cityaznguy saidI thought the source of the financial crisis is the Federal Reserve, we have specifically Greenspan and Bernanke to thank for that.
Oh, greed too, absolutely. There are toxic assets everywhere! What's even more concerning is that the government (not just the USA) keeps absorbing these toxic assets by pumping money into the fragile economic system in an attempt to solve the liquidity problem. I have a bad feeling that Greece is going to default and that will drag down Ireland, Portugal, Spain, and Italy. If Spain, the 10th largest economic entity, goes down the entire EU gets dragged down. I'm scared of the domino effect will be similar to when Bear Stern went down, who knew that there were so many hidden problems in the financial system? I blame it on the overpackaging of the financial derivatives. They shouldn't exist in the first place.
I don't think the problem is with the financial derivatives and I'd be concerned about who the arbiters of "overpackaging" are. Instead I think if there are interventions, it should be ones made to encourage further disclosure/transparency and let buyers themselves decide if the assets are worth buying.
Derivatives have their place - it's effectively an insurance product but also one that allows institutions to both take on and unload risk. It was pointed out by Greenspan after the telecom crash that before derivatives, the failure of the funded telecoms would have also resulted in a financial crisis. Instead, in that case, derivatives helped move risk and losses off the balance sheets of banks onto those of insurers, hedgefunds while ensuring liquidity. What made this market crisis different was that no one was sure what to believe and therefore buyers effectively froze the market unwilling to buy at any price because of they had no idea what the specific underlying assets were. In many cases, even the sellers had no idea - given the complexity and lack of transparency of the instruments.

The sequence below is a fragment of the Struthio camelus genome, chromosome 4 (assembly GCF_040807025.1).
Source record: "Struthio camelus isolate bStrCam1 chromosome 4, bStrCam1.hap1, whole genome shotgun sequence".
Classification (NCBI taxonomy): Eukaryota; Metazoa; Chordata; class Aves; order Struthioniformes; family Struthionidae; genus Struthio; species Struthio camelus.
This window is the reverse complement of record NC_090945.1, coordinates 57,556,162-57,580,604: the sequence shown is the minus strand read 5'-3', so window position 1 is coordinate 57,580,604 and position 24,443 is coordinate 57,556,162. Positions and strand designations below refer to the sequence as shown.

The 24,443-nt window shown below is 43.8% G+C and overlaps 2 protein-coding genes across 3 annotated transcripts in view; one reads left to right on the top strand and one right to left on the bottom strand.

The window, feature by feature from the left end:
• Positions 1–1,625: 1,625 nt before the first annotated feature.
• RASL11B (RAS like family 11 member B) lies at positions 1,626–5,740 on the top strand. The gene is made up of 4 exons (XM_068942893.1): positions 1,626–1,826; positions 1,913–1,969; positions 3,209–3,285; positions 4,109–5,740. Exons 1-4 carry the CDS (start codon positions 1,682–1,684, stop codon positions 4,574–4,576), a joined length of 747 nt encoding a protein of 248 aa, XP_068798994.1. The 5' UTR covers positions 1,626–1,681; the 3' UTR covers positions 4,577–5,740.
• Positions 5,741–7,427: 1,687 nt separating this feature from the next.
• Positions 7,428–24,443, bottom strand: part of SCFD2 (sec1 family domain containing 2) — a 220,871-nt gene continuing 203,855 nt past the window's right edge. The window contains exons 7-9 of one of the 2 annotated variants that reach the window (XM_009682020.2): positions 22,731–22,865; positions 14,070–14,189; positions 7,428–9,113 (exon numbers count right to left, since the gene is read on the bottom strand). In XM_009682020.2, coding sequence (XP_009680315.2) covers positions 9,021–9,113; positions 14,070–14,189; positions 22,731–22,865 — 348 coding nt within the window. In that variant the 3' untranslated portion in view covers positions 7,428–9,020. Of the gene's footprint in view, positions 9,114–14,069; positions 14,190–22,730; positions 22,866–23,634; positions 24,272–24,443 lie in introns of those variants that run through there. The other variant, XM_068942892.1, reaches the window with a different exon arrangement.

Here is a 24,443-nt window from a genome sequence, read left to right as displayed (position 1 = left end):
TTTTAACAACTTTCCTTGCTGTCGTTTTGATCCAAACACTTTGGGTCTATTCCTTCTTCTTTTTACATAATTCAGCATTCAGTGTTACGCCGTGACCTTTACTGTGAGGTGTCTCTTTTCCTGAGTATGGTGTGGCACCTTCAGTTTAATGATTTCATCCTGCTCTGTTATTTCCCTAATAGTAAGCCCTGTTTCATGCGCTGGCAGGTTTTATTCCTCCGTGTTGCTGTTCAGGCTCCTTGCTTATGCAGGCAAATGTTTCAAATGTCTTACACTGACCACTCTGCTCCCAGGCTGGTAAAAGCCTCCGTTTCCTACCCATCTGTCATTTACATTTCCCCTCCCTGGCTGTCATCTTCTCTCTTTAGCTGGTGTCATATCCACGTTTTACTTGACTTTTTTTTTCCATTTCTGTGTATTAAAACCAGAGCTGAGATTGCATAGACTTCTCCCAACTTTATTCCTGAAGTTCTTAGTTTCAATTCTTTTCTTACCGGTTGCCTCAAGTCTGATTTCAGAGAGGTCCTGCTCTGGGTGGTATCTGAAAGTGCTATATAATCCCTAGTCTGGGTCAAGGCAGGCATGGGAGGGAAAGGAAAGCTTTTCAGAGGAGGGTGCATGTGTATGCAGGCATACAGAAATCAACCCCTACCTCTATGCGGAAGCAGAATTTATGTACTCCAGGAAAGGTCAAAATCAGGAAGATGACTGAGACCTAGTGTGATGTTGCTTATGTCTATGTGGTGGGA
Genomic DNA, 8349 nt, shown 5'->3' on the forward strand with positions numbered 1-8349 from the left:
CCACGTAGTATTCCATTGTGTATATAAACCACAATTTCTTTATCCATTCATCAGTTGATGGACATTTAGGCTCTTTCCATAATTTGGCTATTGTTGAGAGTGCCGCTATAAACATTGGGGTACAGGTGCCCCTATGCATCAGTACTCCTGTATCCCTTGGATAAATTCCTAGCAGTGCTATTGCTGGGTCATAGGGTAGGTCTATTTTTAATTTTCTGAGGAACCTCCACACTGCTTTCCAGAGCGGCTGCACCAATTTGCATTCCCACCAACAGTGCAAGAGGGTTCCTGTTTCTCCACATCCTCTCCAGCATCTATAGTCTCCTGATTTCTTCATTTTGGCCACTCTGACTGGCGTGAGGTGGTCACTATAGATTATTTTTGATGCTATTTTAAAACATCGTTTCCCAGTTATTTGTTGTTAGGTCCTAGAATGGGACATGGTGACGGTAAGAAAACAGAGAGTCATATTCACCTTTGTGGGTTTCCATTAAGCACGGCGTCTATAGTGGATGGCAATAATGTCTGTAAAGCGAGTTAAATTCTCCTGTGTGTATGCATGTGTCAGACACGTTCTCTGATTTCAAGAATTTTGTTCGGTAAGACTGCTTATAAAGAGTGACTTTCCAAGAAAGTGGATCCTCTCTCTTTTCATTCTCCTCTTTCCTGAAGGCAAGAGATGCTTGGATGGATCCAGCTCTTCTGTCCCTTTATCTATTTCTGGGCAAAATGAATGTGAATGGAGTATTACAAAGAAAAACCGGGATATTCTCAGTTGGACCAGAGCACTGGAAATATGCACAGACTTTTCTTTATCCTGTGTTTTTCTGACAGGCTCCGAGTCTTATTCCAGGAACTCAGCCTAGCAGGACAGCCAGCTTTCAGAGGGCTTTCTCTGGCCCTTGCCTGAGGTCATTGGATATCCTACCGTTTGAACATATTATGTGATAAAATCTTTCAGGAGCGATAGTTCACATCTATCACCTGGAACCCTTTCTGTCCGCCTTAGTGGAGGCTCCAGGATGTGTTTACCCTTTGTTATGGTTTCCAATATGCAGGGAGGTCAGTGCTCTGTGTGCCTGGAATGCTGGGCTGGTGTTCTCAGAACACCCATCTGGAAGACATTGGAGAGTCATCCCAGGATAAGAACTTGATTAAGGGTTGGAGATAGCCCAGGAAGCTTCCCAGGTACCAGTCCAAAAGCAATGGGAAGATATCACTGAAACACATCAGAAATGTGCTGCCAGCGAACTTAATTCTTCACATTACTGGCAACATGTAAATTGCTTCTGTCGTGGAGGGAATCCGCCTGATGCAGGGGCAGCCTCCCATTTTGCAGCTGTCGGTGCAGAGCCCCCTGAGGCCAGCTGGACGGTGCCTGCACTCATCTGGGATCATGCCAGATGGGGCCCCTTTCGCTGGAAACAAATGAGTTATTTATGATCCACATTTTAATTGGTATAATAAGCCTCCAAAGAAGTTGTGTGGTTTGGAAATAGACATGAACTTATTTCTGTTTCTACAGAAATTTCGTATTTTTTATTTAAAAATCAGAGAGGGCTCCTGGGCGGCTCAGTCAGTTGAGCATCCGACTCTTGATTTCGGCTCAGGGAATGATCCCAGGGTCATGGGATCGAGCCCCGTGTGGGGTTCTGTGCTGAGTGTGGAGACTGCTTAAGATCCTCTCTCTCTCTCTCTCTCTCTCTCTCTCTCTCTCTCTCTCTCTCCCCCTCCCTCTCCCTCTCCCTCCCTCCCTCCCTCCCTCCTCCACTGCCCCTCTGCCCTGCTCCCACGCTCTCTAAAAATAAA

I agree with your view on confidence
. Ultimately the market always boils down to the confidence of investors. It's the same thing with currency. It only costs like 20 cents to create a $100 federal reserve note, but what people believe in is the purchasing power of what that piece of paper represents.
I guess disclosure/transparency of the derivatives would help the confidence of investors. But what I don't understand are these:
1. Regardless of being transparent or not, won't these create more leveraging in the market? And when the money supply dwindles and deleveraging starts then it creates the liquidity problem? But I guess it's true for all financial investments if you don't play with your own money 100%.
2. Increasing transparency of these derivatives would perhaps decrease the the attractiveness of them, especially if the underlying assets are toxic ones. Then it will not draw longterm buyers, because who wants to hold potentially toxic assets for the long run. People would want to hit it hard and short and leave.
I'd like to hear your thoughts on that